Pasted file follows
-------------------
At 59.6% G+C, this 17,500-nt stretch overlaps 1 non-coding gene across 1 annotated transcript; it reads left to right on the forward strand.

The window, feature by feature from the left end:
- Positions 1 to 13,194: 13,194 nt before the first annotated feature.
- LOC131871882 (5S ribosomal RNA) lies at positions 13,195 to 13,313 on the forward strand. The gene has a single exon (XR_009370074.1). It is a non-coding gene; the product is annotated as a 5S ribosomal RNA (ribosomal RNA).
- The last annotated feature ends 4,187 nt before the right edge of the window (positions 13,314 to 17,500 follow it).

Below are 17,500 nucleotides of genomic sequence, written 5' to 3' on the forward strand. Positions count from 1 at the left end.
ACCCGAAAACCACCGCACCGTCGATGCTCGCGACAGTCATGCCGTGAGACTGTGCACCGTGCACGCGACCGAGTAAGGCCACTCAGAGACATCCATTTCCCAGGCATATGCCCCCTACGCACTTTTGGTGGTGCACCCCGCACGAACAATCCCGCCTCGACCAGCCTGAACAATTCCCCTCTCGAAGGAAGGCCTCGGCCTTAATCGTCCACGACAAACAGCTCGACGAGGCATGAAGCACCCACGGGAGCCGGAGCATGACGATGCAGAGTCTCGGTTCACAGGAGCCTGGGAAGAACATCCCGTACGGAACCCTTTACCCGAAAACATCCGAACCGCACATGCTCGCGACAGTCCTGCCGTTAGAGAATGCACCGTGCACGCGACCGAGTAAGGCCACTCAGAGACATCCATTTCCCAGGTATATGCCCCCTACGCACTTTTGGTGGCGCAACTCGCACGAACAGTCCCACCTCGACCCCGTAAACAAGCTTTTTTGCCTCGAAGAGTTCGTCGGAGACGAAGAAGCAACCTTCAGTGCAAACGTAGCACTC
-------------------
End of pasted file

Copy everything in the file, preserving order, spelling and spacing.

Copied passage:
At 59.6% G+C, this 17,500-nt stretch overlaps 1 non-coding gene across 1 annotated transcript; it reads left to right on the forward strand.

The window, feature by feature from the left end:
- Positions 1 to 13,194: 13,194 nt before the first annotated feature.
- LOC131871882 (5S ribosomal RNA) lies at positions 13,195 to 13,313 on the forward strand. The gene has a single exon (XR_009370074.1). It is a non-coding gene; the product is annotated as a 5S ribosomal RNA (ribosomal RNA).
- The last annotated feature ends 4,187 nt before the right edge of the window (positions 13,314 to 17,500 follow it).

Below are 17,500 nucleotides of genomic sequence, written 5' to 3' on the forward strand. Positions count from 1 at the left end.
ACCCGAAAACCACCGCACCGTCGATGCTCGCGACAGTCATGCCGTGAGACTGTGCACCGTGCACGCGACCGAGTAAGGCCACTCAGAGACATCCATTTCCCAGGCATATGCCCCCTACGCACTTTTGGTGGTGCACCCCGCACGAACAATCCCGCCTCGACCAGCCTGAACAATTCCCCTCTCGAAGGAAGGCCTCGGCCTTAATCGTCCACGACAAACAGCTCGACGAGGCATGAAGCACCCACGGGAGCCGGAGCATGACGATGCAGAGTCTCGGTTCACAGGAGCCTGGGAAGAACATCCCGTACGGAACCCTTTACCCGAAAACATCCGAACCGCACATGCTCGCGACAGTCCTGCCGTTAGAGAATGCACCGTGCACGCGACCGAGTAAGGCCACTCAGAGACATCCATTTCCCAGGTATATGCCCCCTACGCACTTTTGGTGGCGCAACTCGCACGAACAGTCCCACCTCGACCCCGTAAACAAGCTTTTTTGCCTCGAAGAGTTCGTCGGAGACGAAGAAGCAACCTTCAGTGCAAACGTAGCACTC